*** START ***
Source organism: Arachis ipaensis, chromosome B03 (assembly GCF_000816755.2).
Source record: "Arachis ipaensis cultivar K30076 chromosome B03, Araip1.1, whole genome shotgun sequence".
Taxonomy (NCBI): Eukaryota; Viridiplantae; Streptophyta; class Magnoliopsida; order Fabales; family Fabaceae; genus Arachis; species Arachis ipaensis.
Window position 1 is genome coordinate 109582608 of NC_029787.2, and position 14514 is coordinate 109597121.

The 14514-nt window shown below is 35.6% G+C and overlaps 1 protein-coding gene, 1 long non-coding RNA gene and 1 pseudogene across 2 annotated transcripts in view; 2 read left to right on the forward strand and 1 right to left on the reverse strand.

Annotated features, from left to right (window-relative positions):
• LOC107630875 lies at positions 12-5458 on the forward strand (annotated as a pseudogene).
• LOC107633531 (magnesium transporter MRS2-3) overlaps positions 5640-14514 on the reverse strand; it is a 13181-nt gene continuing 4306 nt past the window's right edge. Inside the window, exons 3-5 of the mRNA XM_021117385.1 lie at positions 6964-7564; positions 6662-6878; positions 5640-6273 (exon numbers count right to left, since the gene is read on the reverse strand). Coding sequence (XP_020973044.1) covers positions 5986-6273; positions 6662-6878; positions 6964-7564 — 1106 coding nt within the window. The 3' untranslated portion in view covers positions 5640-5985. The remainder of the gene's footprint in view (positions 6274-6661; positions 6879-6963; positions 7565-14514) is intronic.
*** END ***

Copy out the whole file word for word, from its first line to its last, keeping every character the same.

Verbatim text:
Source organism: Arachis ipaensis, chromosome B03 (assembly GCF_000816755.2).
Source record: "Arachis ipaensis cultivar K30076 chromosome B03, Araip1.1, whole genome shotgun sequence".
Taxonomy (NCBI): Eukaryota; Viridiplantae; Streptophyta; class Magnoliopsida; order Fabales; family Fabaceae; genus Arachis; species Arachis ipaensis.
Window position 1 is genome coordinate 109582608 of NC_029787.2, and position 14514 is coordinate 109597121.

The 14514-nt window shown below is 35.6% G+C and overlaps 1 protein-coding gene, 1 long non-coding RNA gene and 1 pseudogene across 2 annotated transcripts in view; 2 read left to right on the forward strand and 1 right to left on the reverse strand.

Annotated features, from left to right (window-relative positions):
• LOC107630875 lies at positions 12-5458 on the forward strand (annotated as a pseudogene).
• LOC107633531 (magnesium transporter MRS2-3) overlaps positions 5640-14514 on the reverse strand; it is a 13181-nt gene continuing 4306 nt past the window's right edge. Inside the window, exons 3-5 of the mRNA XM_021117385.1 lie at positions 6964-7564; positions 6662-6878; positions 5640-6273 (exon numbers count right to left, since the gene is read on the reverse strand). Coding sequence (XP_020973044.1) covers positions 5986-6273; positions 6662-6878; positions 6964-7564 — 1106 coding nt within the window. The 3' untranslated portion in view covers positions 5640-5985. The remainder of the gene's footprint in view (positions 6274-6661; positions 6879-6963; positions 7565-14514) is intronic.